Cellular and Molecular Life Sciences

, Volume 71, Issue 11, pp 2179–2192 | Cite as

Epigenetic identification of receptor tyrosine kinase-like orphan receptor 2 as a functional tumor suppressor inhibiting β-catenin and AKT signaling but frequently methylated in common carcinomas

  • Lili Li
  • Jianming Ying
  • Xin Tong
  • Lan Zhong
  • Xianwei Su
  • Tingxiu Xiang
  • Xingsheng Shu
  • Rong Rong
  • Lei Xiong
  • Hongyu Li
  • Anthony T. C. Chan
  • Richard F. Ambinder
  • Yajun GuoEmail author
  • Qian TaoEmail author
Research Article


Through subtraction of tumor-specific CpG methylation, we identified receptor tyrosine kinase-like orphan receptor 2 (ROR2) as a candidate tumor suppressor gene (TSG). ROR2 is a specific receptor or co-receptor for WNT5A, involved in canonical and non-canonical WNT signaling, with its role in tumorigenesis controversial. We characterized its functions and related cell signaling in common carcinomas. ROR2 was frequently silenced by promoter CpG methylation in multiple carcinomas including nasopharyngeal, esophageal, gastric, colorectal, hepatocellular, lung, and breast cancers, while no direct correlation of ROR2 and WNT5A expression was observed. Ectopic expression of ROR2 resulted in tumor suppression independent of WNT5A status, through inhibiting tumor cell growth and inducing cell cycle arrest and apoptosis. ROR2 further suppressed epithelial-mesenchymal transition and tumor cell stemness through repressing β-catenin and AKT signaling, leading to further inhibition of tumor cell migration/invasion and increased chemo-sensitivity. Thus ROR2, as an epigenetically inactivated TSG, antagonizes both β-catenin and AKT signaling in multiple tumorigenesis. Its epigenetic silencing could be a potential tumor biomarker and therapeutic target for carcinomas.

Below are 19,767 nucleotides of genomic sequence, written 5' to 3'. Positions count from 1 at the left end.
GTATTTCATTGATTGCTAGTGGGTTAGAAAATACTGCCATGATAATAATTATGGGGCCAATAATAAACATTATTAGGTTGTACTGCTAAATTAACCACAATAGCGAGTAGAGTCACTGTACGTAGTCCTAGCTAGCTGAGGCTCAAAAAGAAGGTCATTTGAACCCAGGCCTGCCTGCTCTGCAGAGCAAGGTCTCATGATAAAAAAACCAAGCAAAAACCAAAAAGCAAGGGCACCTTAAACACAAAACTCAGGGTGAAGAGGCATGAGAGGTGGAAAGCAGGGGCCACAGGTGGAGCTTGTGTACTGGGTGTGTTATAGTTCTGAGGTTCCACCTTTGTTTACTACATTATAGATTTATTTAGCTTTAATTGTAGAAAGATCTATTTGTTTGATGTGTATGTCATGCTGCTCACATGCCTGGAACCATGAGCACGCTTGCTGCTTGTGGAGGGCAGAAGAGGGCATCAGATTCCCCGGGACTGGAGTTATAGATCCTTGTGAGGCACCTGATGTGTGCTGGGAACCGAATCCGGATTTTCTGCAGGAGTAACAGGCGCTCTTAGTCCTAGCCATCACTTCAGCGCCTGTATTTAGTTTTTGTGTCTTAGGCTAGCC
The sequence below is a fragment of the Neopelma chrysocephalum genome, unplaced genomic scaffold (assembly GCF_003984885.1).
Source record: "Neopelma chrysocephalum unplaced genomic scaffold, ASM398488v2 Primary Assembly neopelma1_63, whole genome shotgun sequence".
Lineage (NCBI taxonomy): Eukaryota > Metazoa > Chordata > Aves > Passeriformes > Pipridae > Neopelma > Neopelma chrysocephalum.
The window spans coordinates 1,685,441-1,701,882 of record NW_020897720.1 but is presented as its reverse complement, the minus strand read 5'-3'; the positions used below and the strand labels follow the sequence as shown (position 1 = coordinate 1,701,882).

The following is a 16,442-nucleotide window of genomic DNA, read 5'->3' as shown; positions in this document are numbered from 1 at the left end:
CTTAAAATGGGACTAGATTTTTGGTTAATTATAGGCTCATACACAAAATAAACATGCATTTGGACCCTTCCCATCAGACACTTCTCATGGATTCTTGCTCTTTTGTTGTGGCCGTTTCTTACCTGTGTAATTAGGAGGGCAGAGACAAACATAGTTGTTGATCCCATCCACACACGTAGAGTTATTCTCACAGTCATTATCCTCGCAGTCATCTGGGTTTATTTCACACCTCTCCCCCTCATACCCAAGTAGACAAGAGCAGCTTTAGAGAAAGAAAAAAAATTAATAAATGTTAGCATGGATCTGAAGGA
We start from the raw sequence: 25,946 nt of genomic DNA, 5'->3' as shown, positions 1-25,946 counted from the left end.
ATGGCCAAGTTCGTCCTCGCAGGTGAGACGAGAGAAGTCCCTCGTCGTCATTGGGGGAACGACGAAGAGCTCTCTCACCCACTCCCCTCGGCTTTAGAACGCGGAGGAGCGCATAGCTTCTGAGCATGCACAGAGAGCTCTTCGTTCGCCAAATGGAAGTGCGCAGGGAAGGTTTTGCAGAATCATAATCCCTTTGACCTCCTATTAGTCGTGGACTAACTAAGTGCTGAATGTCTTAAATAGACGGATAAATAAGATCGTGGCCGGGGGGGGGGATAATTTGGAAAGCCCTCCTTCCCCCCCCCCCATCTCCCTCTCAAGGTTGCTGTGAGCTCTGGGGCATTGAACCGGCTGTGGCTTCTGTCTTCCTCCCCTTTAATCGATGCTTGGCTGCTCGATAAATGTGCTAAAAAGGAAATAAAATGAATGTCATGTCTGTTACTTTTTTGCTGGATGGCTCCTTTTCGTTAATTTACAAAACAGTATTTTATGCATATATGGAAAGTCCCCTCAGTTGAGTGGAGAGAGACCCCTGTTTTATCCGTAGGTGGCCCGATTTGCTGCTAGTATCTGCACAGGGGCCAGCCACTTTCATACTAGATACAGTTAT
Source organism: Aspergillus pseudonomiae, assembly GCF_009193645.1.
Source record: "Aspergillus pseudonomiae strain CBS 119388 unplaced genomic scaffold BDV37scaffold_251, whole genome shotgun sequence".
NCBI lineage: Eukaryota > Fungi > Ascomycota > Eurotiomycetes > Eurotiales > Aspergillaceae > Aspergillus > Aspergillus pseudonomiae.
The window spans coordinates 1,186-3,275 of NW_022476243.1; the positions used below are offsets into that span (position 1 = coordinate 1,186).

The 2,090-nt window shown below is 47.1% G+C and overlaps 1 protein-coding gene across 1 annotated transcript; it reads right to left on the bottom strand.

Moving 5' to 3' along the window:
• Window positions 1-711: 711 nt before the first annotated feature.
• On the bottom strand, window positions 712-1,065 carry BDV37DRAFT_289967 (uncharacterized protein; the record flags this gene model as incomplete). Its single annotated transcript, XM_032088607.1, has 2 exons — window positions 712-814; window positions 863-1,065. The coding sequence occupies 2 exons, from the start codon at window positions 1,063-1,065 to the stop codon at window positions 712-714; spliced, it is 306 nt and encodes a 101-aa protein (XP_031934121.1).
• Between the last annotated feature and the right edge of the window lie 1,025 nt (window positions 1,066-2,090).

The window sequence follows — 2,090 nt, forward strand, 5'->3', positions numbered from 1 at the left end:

Epigenetic Tumor suppressor ROR2 Methylation Carcinoma 



We thank Drs. George Tsao, Sun Young Rha, Bert Vogelstein, and Michael Obster for some cell lines, DSMZ (German Collection of Microorganisms and Cell Cultures) for the KYSE cell lines (Shimada et al., Cancer 69: 277-284, 1992). This study was supported by grants from National Natural Science Foundation (No. 81372898 and 81172582), Hong Kong RGC (GRF # 474710), and Group Research Schemes of The Chinese University of Hong Kong.

Conflict of interest

The authors declare no conflicts of interest.

Supplementary material

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Supplementary material 1 (PDF 9909 kb)
18_2013_1485_MOESM2_ESM.doc (88 kb)
Supplementary material 2 (DOC 88 kb)
18_2013_1485_MOESM3_ESM.doc (52 kb)
Supplementary material 3 (DOC 51 kb)


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Copyright information

© Springer Basel 2013

Authors and Affiliations

  • Lili Li
    • 1
  • Jianming Ying
    • 1
  • Xin Tong
    • 2
    • 3
  • Lan Zhong
    • 1
  • Xianwei Su
    • 1
  • Tingxiu Xiang
    • 4
  • Xingsheng Shu
    • 1
  • Rong Rong
    • 1
  • Lei Xiong
    • 1
  • Hongyu Li
    • 1
  • Anthony T. C. Chan
    • 1
  • Richard F. Ambinder
    • 5
  • Yajun Guo
    • 2
    • 3
    Email author
  • Qian Tao
    • 1
    • 5
    Email author
  1. 1.Cancer Epigenetics Laboratory, Department of Clinical Oncology, State Key Laboratory of Oncology in South China, Sir YK Pao Center for Cancer and Li Ka Shing Institute of Health SciencesThe Chinese University of Hong Kong and CUHK Shenzhen Research InstituteShatinHong Kong
  2. 2.PLA General Hospital Cancer CenterBeijingChina
  3. 3.Cancer InstituteSecond Military Medical UniversityShanghaiChina
  4. 4.The First Affiliated Hospital of Chongqing Medical UniversityChongqingChina
  5. 5.Johns Hopkins Singapore and Sydney Kimmel Comprehensive Cancer CenterJohns Hopkins School of MedicineBaltimoreUSA

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